New technologies will only continue making their way into government IT shops, and CISOs cannot always be the ones to say “no.” A smart management approach will ensure smooth adoption with cybermeasures in place.
As we head into the 2020s, emerging technologies are both exciting and a bit scary at the same time.
On the positive side, the definition of “government service” is changing before our eyes. From artificial intelligence and the Internet of Things to 5G apps and autonomous vehicles, the list of startup opportunities promises to revolutionize government (again) over the next decade. Plus, the smartphones in our pockets have the power to enable digital transformation in government on a scale that seemed like a far-fetched fantasy at the beginning of the millennium.
But, if history has taught us anything over the past two decades, the Achilles’ heel to these advances in technology will continue to be cybersecurity. The Internet is an accelerator for both wonderful ideas for good but also bad actors, data breaches and privacy violations.
So what can be done? Here are tips to help enable the good and disable the bad.
1. Stop saying “no” when you are approached with innovative tools to improve customer service. Instead, security and technology professionals should strive to:
2. Mandate cybersecurity at the start. Executives need to build security into government solutions from the beginning of projects and throughout the entire life cycle. Cybersecurity is a tool that enables new possibilities to break down old barriers and you must provide resources to ensure security is done right. While security is a part of everyone’s role, cybersecurity ambassadors need to be included on key strategic project teams. Oftentimes, cyberprotections are an afterthought for major projects, or security is added only after a data breach. This must change.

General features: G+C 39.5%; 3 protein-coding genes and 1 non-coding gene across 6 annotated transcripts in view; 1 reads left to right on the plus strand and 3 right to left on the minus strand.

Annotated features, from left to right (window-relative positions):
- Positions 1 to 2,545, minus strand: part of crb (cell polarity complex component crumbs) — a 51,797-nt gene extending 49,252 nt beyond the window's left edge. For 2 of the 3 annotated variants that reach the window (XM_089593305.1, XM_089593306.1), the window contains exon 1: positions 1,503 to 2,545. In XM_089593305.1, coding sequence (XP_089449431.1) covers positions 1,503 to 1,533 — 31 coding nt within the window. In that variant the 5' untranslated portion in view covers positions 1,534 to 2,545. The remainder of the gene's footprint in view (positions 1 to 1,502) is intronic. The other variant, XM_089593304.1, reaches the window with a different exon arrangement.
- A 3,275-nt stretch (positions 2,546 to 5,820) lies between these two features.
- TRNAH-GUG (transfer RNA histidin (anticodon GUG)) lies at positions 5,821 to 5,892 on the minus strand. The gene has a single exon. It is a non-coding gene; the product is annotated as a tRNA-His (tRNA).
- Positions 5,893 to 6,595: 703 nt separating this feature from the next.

3. Embrace new tech, like IoT, inside security shops. Too many organizations are leaving new technologies to business areas and/or “shadow IT” groups. They see these areas as not central to the mission.
For example, they don’t see IoT deployments as part of their job. But according to a 2019 Microsoft study of more than 3,000 private-sector executives across the globe, IoT adoption is expected to accelerate with 94 percent of public- and private-sector organizations by 2021. Consequently, the top three security concerns on the minds of leaders are:
4. Partner with the private sector. Perhaps you’re thinking that you just don’t have the expertise to implement a new technology securely. There are plenty of innovative companies who would love to help and guide you, but who can you trust?
Most governments are not the first to deploy these new tech products and services. Look for case studies from other successful implementations and watch for success stories from groups like the National Association of State Chief Information Officers or Federal CIO Council.
5. Good security is all about the people. It’s tempting to always run to the latest and greatest new solution. But whether you are implementing a $150 million tax system, a $25,000 security appliance or a cloud-based server, most security problems come from people-related issues or processes that are inadequate or not regularly secured, updated or tested properly.
Ensure that your cybersecurity automation is implemented with people, process and technology in mind. Go back and double-check assumptions with your team.
The 2020s promise to be a decade filled with amazing new technologies that make government even more accessible to the masses in new ways. But cyber is left out of these projects at your peril.
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